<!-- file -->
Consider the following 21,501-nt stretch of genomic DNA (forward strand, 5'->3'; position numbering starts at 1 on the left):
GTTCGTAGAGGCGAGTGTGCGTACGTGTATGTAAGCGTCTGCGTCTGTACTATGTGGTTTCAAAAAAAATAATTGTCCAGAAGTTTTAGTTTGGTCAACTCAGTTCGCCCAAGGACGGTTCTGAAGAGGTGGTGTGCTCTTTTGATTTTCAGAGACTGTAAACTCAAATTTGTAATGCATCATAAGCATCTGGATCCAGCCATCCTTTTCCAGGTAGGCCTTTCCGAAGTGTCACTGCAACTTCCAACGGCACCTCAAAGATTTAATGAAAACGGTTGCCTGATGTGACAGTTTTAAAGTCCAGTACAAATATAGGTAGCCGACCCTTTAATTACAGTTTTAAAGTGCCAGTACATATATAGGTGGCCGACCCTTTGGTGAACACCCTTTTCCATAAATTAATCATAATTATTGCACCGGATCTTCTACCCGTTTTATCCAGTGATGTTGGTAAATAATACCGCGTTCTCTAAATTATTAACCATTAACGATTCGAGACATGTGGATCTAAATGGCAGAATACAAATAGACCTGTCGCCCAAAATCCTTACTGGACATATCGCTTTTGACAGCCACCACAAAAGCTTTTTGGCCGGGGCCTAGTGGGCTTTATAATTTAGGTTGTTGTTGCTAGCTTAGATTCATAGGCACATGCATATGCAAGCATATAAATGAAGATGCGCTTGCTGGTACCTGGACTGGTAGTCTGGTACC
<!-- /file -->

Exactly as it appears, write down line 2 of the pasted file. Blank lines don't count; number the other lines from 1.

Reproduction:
GTTCGTAGAGGCGAGTGTGCGTACGTGTATGTAAGCGTCTGCGTCTGTACTATGTGGTTTCAAAAAAAATAATTGTCCAGAAGTTTTAGTTTGGTCAACTCAGTTCGCCCAAGGACGGTTCTGAAGAGGTGGTGTGCTCTTTTGATTTTCAGAGACTGTAAACTCAAATTTGTAATGCATCATAAGCATCTGGATCCAGCCATCCTTTTCCAGGTAGGCCTTTCCGAAGTGTCACTGCAACTTCCAACGGCACCTCAAAGATTTAATGAAAACGGTTGCCTGATGTGACAGTTTTAAAGTCCAGTACAAATATAGGTAGCCGACCCTTTAATTACAGTTTTAAAGTGCCAGTACATATATAGGTGGCCGACCCTTTGGTGAACACCCTTTTCCATAAATTAATCATAATTATTGCACCGGATCTTCTACCCGTTTTATCCAGTGATGTTGGTAAATAATACCGCGTTCTCTAAATTATTAACCATTAACGATTCGAGACATGTGGATCTAAATGGCAGAATACAAATAGACCTGTCGCCCAAAATCCTTACTGGACATATCGCTTTTGACAGCCACCACAAAAGCTTTTTGGCCGGGGCCTAGTGGGCTTTATAATTTAGGTTGTTGTTGCTAGCTTAGATTCATAGGCACATGCATATGCAAGCATATAAATGAAGATGCGCTTGCTGGTACCTGGACTGGTAGTCTGGTACC